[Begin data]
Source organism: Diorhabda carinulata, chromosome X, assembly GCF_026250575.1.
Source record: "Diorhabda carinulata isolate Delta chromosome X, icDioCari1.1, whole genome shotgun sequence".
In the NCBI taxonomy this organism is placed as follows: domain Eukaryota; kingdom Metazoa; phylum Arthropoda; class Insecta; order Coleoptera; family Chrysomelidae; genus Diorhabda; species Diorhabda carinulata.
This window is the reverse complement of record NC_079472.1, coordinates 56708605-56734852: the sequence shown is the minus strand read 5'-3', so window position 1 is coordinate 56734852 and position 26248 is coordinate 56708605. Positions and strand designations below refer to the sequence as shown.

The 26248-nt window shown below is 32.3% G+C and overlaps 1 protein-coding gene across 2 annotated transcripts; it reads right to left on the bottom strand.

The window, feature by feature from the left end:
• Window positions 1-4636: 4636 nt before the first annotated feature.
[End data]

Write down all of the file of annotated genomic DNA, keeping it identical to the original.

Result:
Source organism: Diorhabda carinulata, chromosome X, assembly GCF_026250575.1.
Source record: "Diorhabda carinulata isolate Delta chromosome X, icDioCari1.1, whole genome shotgun sequence".
In the NCBI taxonomy this organism is placed as follows: domain Eukaryota; kingdom Metazoa; phylum Arthropoda; class Insecta; order Coleoptera; family Chrysomelidae; genus Diorhabda; species Diorhabda carinulata.
This window is the reverse complement of record NC_079472.1, coordinates 56708605-56734852: the sequence shown is the minus strand read 5'-3', so window position 1 is coordinate 56734852 and position 26248 is coordinate 56708605. Positions and strand designations below refer to the sequence as shown.

The 26248-nt window shown below is 32.3% G+C and overlaps 1 protein-coding gene across 2 annotated transcripts; it reads right to left on the bottom strand.

The window, feature by feature from the left end:
• Window positions 1-4636: 4636 nt before the first annotated feature.